This means that 27 mg will require about 3 days to get below the recommended 50 ng/mL drug test threshold because after 1.5 days it will be 180/2 = 90 ng/mL, and in the next 1.5 days, it will be 90/2 = 45 ng/mL.

For a confirmation test with a 20 ng/mL cutoff, infrequent users will need almost 5 days to test negative, while frequent users will need up to 7 days.

However, it’s good to keep in mind that these calculations may vary significantly depending on many variables, which include age, body mass, lifestyle, and personal metabolism.

How long for one joint to get out of your system?

Here is the math:

In the study above, a weak marijuana strain was used. Let’s take their findings and recalculate the number of days for other strains knowing how much THC is in the joint.

An average pinner with 15% THC has 48 mg of THC, which gives near 320 ng/mL of THC-COOH in the urine after smoking. This concentration will be reduced to 160 ng/mL in 1.5 days, 80 ng/mL in 3 days, and 40 ng/mL in 4.5 days, so you need almost 4 days to pass a drug test after smoking such a joint. Since THC half-life later grows to 4 and 7 days for infrequent and frequent users respectively, you may need from 8 to 11 days to get below 20 ng/mL and pass a confirmation test.

For a joint with 15% and 112.5 mg THC, the calculation will be 750 ng/mL THC-COOH after smoking, 375 ng/mL in 1.5 days, 187.5 ng/mL in 3 days, and almost 94 ng/mL in 4.5 days. With an increasing half-life it will take 8–11 days to get below 50 ng/mL and from 10 days to 2 weeks to get below 20 ng/mL.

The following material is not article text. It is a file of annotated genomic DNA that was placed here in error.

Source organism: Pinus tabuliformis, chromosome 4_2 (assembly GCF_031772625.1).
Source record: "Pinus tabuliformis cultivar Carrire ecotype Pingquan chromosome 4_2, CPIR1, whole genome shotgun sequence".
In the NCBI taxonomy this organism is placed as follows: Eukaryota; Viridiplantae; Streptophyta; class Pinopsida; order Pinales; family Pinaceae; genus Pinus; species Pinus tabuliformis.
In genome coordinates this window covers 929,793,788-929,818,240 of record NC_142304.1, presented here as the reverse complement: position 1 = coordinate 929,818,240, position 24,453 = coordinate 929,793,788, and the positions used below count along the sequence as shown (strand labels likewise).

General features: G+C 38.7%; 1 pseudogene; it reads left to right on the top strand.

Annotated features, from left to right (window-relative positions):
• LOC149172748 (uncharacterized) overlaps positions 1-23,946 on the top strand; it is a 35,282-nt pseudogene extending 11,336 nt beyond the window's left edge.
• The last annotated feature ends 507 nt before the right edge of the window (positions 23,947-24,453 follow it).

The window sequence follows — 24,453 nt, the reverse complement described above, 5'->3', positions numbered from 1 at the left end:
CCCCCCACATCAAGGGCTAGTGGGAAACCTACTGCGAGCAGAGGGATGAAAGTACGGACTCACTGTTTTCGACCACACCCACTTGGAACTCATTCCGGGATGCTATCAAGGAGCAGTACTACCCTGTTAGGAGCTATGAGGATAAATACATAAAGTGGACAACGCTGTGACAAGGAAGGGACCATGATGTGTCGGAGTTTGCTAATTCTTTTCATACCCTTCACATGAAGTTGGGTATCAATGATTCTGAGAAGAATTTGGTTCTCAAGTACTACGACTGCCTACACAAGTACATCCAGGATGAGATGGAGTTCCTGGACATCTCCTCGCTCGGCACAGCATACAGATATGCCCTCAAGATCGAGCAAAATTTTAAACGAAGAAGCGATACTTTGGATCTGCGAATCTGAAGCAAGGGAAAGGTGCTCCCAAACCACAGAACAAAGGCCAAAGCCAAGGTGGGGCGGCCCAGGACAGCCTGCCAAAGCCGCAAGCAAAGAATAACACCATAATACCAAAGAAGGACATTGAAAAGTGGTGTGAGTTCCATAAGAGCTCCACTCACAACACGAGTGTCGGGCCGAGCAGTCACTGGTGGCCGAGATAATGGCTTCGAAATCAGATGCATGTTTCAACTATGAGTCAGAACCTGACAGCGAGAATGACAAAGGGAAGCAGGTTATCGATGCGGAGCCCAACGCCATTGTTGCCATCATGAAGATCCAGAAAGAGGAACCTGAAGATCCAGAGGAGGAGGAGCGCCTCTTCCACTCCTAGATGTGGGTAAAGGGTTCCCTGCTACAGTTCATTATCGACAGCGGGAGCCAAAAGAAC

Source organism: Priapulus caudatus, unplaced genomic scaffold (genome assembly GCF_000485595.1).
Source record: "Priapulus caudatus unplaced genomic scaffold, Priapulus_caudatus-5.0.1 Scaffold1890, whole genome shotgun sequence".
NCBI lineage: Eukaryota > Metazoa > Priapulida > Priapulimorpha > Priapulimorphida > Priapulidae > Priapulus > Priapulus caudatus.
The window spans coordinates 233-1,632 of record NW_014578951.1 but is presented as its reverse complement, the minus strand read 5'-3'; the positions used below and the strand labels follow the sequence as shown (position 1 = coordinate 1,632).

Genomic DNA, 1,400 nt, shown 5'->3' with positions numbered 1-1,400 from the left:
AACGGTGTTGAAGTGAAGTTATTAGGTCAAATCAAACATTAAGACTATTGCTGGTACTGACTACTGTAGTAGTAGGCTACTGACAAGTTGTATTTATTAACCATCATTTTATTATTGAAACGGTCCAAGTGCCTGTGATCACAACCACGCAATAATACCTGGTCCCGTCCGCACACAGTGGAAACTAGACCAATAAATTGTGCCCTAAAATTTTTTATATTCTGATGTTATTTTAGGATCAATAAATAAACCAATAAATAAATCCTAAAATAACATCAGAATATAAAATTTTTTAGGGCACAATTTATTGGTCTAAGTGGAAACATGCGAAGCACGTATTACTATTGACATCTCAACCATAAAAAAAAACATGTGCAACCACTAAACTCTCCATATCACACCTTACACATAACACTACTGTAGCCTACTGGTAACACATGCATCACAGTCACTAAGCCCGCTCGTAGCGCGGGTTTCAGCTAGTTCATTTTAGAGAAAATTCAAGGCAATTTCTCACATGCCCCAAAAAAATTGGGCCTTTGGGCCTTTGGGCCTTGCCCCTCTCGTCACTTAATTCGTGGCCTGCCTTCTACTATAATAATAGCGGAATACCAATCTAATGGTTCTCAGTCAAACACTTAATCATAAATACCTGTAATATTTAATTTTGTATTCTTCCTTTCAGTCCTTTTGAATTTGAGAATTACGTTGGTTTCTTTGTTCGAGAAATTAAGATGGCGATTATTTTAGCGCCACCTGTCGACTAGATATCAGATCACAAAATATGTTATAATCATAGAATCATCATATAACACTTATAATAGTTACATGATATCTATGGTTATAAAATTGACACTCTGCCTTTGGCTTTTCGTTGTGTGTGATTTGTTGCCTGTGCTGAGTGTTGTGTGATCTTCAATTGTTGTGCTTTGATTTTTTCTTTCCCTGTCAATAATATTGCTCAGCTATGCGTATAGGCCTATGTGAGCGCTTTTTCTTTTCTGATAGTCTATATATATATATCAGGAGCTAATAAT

Days to pass initial drug test with 50 ng/mL cutoff:

THC

content

Pinner (0.32 gr) Joint (0.75 gr)
Casual user Heavy user Casual user Heavy user
5% 2 2 4 4
10% 3 3 6 7
15% 4 4 8 11
20% 5 5 10 14
25% 6 7 11 16
30% 7 10 12 18

NOTE! The calculations here are estimates, as personal metabolism has a major impact on the time THC needs to get out of your system.

To get THC out of your system completely down to zero, you need almost one month for infrequent users and a few months for heavy smokers.

How to find the exact time?

To find the exact time a joint needs to get out of your system, you need to buy a home drug test to test yourself and control the level of marijuana metabolites in your system. One of the best home tests available is the UTest-O-Meter Multi-Level Home THC Urine Test. Unlike the usual tests, this one checks THC in the urine in 4 different levels, which are 20 ng/mL, 50 ng/mL, 100 ng/mL, and 200 ng/mL. This helps you to better understand how fast your body cleanses itself from traces of weed.

How to reduce this time

To speed up THC withdrawal and reduce the time a joint needs to get out of your system, you need to drink a lot of water, urinate frequently, and use marijuana detox kits to cleanse your urine and avoid failing a drug test.

Sources:

  1. One of the big questions in marijuana research has been answered. Christopher Ingraham - The Washington Post.
  2. Chemistry, Metabolism, and Toxicology of Cannabis: Clinical Implications. Priyamvada Sharma PhD, Pratima Murthy, M.M. Srinivas Bharath - NCBI.
  3. Urinary Excretion of 11-nor-9-Carboxy-AgTetrahydrocannabinol and Cannabinoids in Frequent and Infrequent Drug Users. Anne Smith-Kielland, Bjørn Skuterud, Jørg Mørland - Journal of Analytical Toxicology.